Chase argues that Topchian has not stated a claim for breach of contract because Chase did not accept Topchian's offer to permanently modify his loan in the form prescribed by the Agreement. According to Chase, the Agreement required Chase to manifest its acceptance by signing and returning a copy of the Agreement to Topchian. Chase thus argues that no contract was formed because it did not manifest its acceptance in the form prescribed by the offer. See Shortridge v. Ghio, 253 S.W.2d 838, 845 (Mo.Ct.App.1952) (“The offerer has the right to prescribe the time, place, form or other condition of acceptance, in which case the offer can be accepted only in the way prescribed by the offer.” (emphasis omitted) (quoting Hunt v. Jeffries, 156 S.W.2d 23, 27 (Mo.Ct.App.1941))).
We disagree with the manner in which Chase has framed the issue. In our view, Chase made a written offer to permanently modify Topchian's original loan agreement when it sent the Agreement to him. See Young v. Wells Fargo Bank, N.A., 717 F.3d 224, 234 (1st Cir.2013) (“The TPP's plain terms therefore required Wells Fargo to offer [the homeowner] a permanent modification.”); Wigod v. Wells Fargo Bank, N.A., 673 F.3d 547, 557 (7th Cir.2012) (“After the trial period, if the borrower complied with all terms of the TPP Agreement—including making all required payments and providing all required documentation—and if the borrower's representations remained true and correct, the servicer had to offer a permanent modification.”). Topchian accepted the offer when he signed and returned the Agreement to Chase. That Chase was to sign and return the fully executed Agreement to Topchian is more properly characterized as a condition precedent.3 Because a condition precedent must be satisfied before the contract becomes effective—and it is undisputed that Chase did not sign and return the Agreement—Topchian has stated a claim only if he has alleged facts showing that Chase had waived the condition. See Dallas v. Am. Gen. Life & Accident Ins. Co., 709 F.3d 734, 738 (8th Cir.2013) (“[A] condition precedent is an act or event that must be performed or occur, after the contract has been formed, before the contract becomes effective.” (quoting Morgan v. City of Rolla, 947 S.W.2d 837, 840 (Mo.Ct.App.1997))); see also Gillis v. New Horizon Dev. Co., 664 S.W.2d 578, 580 (Mo.Ct.App.1983) (“A party suing for breach of a contract must allege and prove performance of all conditions precedent, or he must allege and prove an excuse for their nonperformance.” (quoting Iola Portland Cement Co. v. Ullmann, 140 S.W. 620, 626 (Mo.Ct.App.1911))).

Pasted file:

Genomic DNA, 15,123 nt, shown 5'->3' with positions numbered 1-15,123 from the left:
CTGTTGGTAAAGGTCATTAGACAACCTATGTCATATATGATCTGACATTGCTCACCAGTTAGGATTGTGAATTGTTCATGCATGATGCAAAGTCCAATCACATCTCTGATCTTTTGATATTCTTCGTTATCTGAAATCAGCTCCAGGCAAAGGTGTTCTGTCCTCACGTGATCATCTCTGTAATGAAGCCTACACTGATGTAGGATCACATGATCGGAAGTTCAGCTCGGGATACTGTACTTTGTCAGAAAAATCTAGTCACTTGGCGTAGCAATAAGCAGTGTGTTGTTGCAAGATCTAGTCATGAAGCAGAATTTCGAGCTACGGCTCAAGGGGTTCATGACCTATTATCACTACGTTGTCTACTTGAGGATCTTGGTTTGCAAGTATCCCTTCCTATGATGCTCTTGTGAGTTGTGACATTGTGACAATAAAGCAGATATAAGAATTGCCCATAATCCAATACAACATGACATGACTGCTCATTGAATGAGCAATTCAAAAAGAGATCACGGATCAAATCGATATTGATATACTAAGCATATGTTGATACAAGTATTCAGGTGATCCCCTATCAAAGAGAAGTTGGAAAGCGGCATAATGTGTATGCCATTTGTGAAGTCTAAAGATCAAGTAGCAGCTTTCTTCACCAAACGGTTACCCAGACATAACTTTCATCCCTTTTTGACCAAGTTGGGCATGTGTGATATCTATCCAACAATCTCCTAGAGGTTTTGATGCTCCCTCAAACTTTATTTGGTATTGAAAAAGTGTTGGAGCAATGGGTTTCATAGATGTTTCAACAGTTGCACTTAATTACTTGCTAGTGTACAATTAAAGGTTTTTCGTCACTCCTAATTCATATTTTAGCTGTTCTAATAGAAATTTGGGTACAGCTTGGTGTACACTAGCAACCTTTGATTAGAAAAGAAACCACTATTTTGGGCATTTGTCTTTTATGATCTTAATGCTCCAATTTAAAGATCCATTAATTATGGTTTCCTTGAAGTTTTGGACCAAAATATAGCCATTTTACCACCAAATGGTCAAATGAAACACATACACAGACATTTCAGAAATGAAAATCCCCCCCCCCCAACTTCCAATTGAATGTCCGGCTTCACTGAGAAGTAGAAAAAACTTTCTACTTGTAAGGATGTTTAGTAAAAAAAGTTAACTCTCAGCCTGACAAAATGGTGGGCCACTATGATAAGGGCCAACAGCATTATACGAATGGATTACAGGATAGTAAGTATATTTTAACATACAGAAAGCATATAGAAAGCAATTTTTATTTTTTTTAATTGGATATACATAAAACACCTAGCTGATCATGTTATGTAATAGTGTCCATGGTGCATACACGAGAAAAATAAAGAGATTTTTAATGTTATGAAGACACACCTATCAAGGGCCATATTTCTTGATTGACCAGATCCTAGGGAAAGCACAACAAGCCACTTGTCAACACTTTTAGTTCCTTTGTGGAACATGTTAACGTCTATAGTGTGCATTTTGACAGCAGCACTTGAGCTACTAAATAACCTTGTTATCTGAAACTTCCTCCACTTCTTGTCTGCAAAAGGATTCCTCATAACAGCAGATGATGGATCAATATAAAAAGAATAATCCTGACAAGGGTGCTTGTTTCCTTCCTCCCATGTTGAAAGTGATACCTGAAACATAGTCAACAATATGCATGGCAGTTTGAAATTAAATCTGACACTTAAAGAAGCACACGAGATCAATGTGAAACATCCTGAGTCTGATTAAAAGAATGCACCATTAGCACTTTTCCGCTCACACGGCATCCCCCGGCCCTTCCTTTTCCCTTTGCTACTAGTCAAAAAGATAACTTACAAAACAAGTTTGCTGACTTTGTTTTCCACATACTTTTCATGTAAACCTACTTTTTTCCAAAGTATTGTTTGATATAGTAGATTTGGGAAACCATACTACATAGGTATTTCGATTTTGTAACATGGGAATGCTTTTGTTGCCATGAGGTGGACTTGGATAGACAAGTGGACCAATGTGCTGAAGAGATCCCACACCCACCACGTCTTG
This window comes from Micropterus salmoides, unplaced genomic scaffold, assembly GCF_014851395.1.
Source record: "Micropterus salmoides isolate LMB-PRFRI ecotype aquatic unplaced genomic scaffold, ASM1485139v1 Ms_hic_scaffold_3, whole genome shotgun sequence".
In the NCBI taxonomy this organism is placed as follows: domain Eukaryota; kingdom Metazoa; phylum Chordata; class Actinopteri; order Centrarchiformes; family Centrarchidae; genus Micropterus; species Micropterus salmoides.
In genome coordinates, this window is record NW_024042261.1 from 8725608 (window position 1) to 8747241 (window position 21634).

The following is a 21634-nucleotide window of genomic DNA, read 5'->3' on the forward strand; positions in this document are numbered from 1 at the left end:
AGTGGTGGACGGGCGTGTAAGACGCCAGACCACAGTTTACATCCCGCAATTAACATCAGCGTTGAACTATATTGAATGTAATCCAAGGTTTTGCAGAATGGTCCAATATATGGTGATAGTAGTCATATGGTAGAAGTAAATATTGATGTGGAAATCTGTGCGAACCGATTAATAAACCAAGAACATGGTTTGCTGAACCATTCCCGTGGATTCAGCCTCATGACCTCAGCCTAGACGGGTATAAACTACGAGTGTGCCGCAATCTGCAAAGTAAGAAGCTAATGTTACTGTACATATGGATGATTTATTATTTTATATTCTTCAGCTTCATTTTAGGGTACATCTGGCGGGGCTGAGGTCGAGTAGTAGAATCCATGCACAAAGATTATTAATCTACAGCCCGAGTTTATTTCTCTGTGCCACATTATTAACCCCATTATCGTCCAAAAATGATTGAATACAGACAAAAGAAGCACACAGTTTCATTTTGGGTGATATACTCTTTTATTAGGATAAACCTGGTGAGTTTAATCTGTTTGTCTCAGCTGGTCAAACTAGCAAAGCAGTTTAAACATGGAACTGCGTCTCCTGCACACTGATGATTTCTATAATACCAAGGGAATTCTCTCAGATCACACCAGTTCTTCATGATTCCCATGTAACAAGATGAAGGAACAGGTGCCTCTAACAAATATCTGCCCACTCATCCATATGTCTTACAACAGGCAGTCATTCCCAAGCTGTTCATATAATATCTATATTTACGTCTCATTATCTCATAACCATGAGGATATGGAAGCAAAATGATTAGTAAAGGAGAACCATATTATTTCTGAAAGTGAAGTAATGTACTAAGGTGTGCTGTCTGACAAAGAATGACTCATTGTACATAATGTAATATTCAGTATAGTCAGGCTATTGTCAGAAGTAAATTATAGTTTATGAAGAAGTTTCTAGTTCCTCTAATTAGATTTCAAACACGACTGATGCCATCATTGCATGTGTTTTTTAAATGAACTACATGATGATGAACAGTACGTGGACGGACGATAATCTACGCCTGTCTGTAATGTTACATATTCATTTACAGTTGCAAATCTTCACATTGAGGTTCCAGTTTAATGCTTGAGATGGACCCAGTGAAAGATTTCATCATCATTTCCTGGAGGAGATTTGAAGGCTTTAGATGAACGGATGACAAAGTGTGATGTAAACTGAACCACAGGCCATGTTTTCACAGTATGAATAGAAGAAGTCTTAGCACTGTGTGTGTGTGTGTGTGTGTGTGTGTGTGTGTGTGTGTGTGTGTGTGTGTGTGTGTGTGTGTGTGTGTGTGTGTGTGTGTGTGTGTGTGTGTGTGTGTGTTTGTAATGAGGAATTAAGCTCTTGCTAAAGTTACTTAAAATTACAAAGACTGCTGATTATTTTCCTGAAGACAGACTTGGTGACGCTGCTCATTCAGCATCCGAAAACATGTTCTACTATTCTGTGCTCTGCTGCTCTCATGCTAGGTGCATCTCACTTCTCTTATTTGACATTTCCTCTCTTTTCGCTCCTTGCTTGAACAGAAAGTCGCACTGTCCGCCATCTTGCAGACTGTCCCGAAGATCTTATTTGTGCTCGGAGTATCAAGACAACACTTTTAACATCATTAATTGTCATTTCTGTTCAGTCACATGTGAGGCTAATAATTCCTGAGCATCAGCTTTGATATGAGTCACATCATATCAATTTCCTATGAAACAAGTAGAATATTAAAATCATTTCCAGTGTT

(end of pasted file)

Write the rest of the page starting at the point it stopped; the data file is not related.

“A party may waive any condition of a contract in the party's favor and that waiver may be implied from conduct.” Spencer Reed Grp., Inc. v. Pickett, 163 S.W.3d 570, 574 (Mo.Ct.App.2005) (citation omitted). “Whether a condition precedent is for the benefit of the [plaintiff], or the [defendant], or both, must be determined under the facts and circumstances of each case and by the language of the contract entered into between the parties.” Pelligreen v. Wood, 111 S.W.3d 446, 451 (Mo.Ct.App.2003). Waiver has been defined as:
The intentional relinquishment of a known right, on the question of which intention of the party charged with waiver is controlling, and if not shown by express declarations but implied by conduct, there must be a clear, unequivocal, and decisive act of the party showing, such purpose, and so consistent with intent to waive that no other reasonable explanation is possible.
Morgan, 947 S.W.2d at 840 (quoting Errante v. Kadean Real Estate Serv., Inc., 664 S.W.2d 27, 29 (Mo.Ct.App.1984)).
Topchian has alleged sufficient facts to show waiver. As an initial matter, we assume that the condition was for the benefit of Chase and thus that it was Chase's condition to waive. See Pennington, 493 F. App'x at 553 (holding in favor of the bank because the conditions of the modification agreement had not been met since the bank never signed the modification agreement for the plaintiff). The amended complaint alleges that Chase waived the condition in two ways. First, Chase expressly waived the condition when Freeman told Topchian that Chase had accepted the Agreement and that Chase would not provide proof of the finalization of the modification by signing and returning the Agreement to Topchian.4 Second, Chase manifested its intent to waive the condition by accepting payments in the amount set forth in the Agreement for ten months because Chase does not accept payments that are less than the amount upon which it has agreed. We thus conclude that Topchian has alleged sufficient facts to show that Chase waived the condition precedent in order to effectuate the modification of the loan.